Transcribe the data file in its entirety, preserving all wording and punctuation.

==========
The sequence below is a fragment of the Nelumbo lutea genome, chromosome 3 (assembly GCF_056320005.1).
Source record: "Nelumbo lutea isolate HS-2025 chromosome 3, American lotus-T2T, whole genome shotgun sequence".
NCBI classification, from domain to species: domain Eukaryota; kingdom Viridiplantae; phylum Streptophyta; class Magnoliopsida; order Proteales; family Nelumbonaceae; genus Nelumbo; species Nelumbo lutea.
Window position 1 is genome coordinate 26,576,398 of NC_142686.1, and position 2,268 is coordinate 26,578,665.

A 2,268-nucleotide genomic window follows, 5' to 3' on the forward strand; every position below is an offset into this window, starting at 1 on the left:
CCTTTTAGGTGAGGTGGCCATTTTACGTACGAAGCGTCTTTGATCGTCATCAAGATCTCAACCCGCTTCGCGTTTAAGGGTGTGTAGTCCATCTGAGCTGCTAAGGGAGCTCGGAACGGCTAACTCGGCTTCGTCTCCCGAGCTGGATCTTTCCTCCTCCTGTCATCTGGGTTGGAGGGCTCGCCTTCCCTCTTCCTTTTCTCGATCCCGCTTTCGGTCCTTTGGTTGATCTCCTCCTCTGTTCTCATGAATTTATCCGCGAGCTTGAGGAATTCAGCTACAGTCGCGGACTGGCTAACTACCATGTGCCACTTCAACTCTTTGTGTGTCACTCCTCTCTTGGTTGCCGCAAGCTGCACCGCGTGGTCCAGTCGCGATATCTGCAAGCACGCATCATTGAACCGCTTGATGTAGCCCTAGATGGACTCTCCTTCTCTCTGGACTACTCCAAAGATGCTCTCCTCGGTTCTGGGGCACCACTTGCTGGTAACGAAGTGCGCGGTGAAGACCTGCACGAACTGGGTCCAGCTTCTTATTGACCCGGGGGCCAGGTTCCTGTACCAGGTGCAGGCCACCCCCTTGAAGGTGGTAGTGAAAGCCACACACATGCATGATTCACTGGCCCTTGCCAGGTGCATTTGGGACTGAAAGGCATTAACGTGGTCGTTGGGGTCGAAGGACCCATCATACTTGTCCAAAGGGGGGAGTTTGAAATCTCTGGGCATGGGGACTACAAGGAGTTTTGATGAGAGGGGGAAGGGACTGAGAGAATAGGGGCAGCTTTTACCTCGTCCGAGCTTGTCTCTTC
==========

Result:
The sequence below is a fragment of the Nelumbo lutea genome, chromosome 3 (assembly GCF_056320005.1).
Source record: "Nelumbo lutea isolate HS-2025 chromosome 3, American lotus-T2T, whole genome shotgun sequence".
NCBI classification, from domain to species: domain Eukaryota; kingdom Viridiplantae; phylum Streptophyta; class Magnoliopsida; order Proteales; family Nelumbonaceae; genus Nelumbo; species Nelumbo lutea.
Window position 1 is genome coordinate 26,576,398 of NC_142686.1, and position 2,268 is coordinate 26,578,665.

A 2,268-nucleotide genomic window follows, 5' to 3' on the forward strand; every position below is an offset into this window, starting at 1 on the left:
CCTTTTAGGTGAGGTGGCCATTTTACGTACGAAGCGTCTTTGATCGTCATCAAGATCTCAACCCGCTTCGCGTTTAAGGGTGTGTAGTCCATCTGAGCTGCTAAGGGAGCTCGGAACGGCTAACTCGGCTTCGTCTCCCGAGCTGGATCTTTCCTCCTCCTGTCATCTGGGTTGGAGGGCTCGCCTTCCCTCTTCCTTTTCTCGATCCCGCTTTCGGTCCTTTGGTTGATCTCCTCCTCTGTTCTCATGAATTTATCCGCGAGCTTGAGGAATTCAGCTACAGTCGCGGACTGGCTAACTACCATGTGCCACTTCAACTCTTTGTGTGTCACTCCTCTCTTGGTTGCCGCAAGCTGCACCGCGTGGTCCAGTCGCGATATCTGCAAGCACGCATCATTGAACCGCTTGATGTAGCCCTAGATGGACTCTCCTTCTCTCTGGACTACTCCAAAGATGCTCTCCTCGGTTCTGGGGCACCACTTGCTGGTAACGAAGTGCGCGGTGAAGACCTGCACGAACTGGGTCCAGCTTCTTATTGACCCGGGGGCCAGGTTCCTGTACCAGGTGCAGGCCACCCCCTTGAAGGTGGTAGTGAAAGCCACACACATGCATGATTCACTGGCCCTTGCCAGGTGCATTTGGGACTGAAAGGCATTAACGTGGTCGTTGGGGTCGAAGGACCCATCATACTTGTCCAAAGGGGGGAGTTTGAAATCTCTGGGCATGGGGACTACAAGGAGTTTTGATGAGAGGGGGAAGGGACTGAGAGAATAGGGGCAGCTTTTACCTCGTCCGAGCTTGTCTCTTC